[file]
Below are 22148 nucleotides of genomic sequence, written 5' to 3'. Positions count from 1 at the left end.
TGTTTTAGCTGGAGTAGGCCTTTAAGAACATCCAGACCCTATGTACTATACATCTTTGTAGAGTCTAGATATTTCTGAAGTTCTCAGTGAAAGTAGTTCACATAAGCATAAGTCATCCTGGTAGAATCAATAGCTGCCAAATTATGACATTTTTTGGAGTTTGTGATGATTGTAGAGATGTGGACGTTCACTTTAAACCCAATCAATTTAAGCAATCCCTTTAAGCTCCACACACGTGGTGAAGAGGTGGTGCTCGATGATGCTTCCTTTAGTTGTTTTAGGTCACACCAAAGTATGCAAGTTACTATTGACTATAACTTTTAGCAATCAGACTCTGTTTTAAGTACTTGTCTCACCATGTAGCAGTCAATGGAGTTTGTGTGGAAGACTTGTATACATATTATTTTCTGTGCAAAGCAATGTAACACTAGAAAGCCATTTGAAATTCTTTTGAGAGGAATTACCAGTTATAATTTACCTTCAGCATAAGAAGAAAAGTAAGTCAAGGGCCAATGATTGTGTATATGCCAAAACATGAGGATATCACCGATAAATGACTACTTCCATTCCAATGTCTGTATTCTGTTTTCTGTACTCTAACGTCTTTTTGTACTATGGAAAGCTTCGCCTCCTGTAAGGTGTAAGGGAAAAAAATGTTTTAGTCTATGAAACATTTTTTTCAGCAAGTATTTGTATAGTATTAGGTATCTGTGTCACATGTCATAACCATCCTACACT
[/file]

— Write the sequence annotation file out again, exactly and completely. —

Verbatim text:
Below are 22148 nucleotides of genomic sequence, written 5' to 3'. Positions count from 1 at the left end.
TGTTTTAGCTGGAGTAGGCCTTTAAGAACATCCAGACCCTATGTACTATACATCTTTGTAGAGTCTAGATATTTCTGAAGTTCTCAGTGAAAGTAGTTCACATAAGCATAAGTCATCCTGGTAGAATCAATAGCTGCCAAATTATGACATTTTTTGGAGTTTGTGATGATTGTAGAGATGTGGACGTTCACTTTAAACCCAATCAATTTAAGCAATCCCTTTAAGCTCCACACACGTGGTGAAGAGGTGGTGCTCGATGATGCTTCCTTTAGTTGTTTTAGGTCACACCAAAGTATGCAAGTTACTATTGACTATAACTTTTAGCAATCAGACTCTGTTTTAAGTACTTGTCTCACCATGTAGCAGTCAATGGAGTTTGTGTGGAAGACTTGTATACATATTATTTTCTGTGCAAAGCAATGTAACACTAGAAAGCCATTTGAAATTCTTTTGAGAGGAATTACCAGTTATAATTTACCTTCAGCATAAGAAGAAAAGTAAGTCAAGGGCCAATGATTGTGTATATGCCAAAACATGAGGATATCACCGATAAATGACTACTTCCATTCCAATGTCTGTATTCTGTTTTCTGTACTCTAACGTCTTTTTGTACTATGGAAAGCTTCGCCTCCTGTAAGGTGTAAGGGAAAAAAATGTTTTAGTCTATGAAACATTTTTTTCAGCAAGTATTTGTATAGTATTAGGTATCTGTGTCACATGTCATAACCATCCTACACT